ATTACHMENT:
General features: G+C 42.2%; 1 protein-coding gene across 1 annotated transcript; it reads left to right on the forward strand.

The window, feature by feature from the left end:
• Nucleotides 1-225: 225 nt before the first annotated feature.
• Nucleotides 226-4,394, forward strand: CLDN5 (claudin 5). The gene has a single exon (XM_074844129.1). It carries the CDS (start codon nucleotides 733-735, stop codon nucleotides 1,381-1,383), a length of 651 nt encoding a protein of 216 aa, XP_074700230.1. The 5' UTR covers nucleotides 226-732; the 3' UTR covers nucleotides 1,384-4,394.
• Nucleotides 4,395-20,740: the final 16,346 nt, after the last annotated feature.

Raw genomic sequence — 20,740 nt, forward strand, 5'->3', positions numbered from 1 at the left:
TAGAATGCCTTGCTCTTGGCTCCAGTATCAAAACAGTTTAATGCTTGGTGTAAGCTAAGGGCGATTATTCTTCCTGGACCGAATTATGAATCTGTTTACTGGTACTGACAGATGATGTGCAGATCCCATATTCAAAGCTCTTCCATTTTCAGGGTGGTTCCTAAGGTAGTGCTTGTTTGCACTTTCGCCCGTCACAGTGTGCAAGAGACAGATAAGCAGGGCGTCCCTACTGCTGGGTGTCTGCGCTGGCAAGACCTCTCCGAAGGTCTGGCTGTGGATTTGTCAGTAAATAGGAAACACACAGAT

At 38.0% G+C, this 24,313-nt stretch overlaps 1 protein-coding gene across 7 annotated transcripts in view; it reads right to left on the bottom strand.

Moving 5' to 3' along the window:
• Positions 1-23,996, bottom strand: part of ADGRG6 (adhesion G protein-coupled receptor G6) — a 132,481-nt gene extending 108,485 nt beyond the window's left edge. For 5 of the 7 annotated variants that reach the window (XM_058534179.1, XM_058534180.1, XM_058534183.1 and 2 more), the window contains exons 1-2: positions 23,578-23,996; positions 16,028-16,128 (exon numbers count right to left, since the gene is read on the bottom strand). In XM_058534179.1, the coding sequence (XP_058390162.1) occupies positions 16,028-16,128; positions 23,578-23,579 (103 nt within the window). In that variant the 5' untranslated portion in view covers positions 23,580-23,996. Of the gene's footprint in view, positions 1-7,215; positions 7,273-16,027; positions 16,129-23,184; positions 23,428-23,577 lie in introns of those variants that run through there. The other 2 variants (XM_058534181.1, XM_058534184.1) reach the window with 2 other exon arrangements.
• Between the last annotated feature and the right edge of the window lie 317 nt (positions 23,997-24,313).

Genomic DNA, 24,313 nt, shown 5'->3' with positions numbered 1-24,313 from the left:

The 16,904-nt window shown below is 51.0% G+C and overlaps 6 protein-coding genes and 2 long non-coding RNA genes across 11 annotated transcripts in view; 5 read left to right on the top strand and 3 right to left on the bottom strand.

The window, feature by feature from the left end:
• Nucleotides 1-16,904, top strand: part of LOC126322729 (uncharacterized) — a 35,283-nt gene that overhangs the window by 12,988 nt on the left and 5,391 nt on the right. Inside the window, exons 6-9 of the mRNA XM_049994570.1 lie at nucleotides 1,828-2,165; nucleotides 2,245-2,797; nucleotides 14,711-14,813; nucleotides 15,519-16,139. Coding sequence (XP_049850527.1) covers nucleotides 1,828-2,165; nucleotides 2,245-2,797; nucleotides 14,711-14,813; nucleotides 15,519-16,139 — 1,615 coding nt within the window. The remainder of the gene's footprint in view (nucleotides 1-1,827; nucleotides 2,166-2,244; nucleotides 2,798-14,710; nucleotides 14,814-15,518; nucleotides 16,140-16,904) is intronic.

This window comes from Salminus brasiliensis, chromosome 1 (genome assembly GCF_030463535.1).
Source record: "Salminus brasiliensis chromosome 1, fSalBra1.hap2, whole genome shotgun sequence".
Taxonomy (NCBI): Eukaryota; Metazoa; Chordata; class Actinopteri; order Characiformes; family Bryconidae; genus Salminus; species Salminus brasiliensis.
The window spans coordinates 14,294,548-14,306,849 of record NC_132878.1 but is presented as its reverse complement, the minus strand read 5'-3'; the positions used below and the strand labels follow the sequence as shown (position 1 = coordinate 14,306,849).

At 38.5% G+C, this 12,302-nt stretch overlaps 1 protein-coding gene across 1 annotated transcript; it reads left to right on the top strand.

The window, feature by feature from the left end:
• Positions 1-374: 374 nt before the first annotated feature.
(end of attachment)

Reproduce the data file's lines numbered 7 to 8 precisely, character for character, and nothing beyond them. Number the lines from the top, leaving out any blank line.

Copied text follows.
TAGAATGCCTTGCTCTTGGCTCCAGTATCAAAACAGTTTAATGCTTGGTGTAAGCTAAGGGCGATTATTCTTCCTGGACCGAATTATGAATCTGTTTACTGGTACTGACAGATGATGTGCAGATCCCATATTCAAAGCTCTTCCATTTTCAGGGTGGTTCCTAAGGTAGTGCTTGTTTGCACTTTCGCCCGTCACAGTGTGCAAGAGACAGATAAGCAGGGCGTCCCTACTGCTGGGTGTCTGCGCTGGCAAGACCTCTCCGAAGGTCTGGCTGTGGATTTGTCAGTAAATAGGAAACACACAGAT

At 38.0% G+C, this 24,313-nt stretch overlaps 1 protein-coding gene across 7 annotated transcripts in view; it reads right to left on the bottom strand.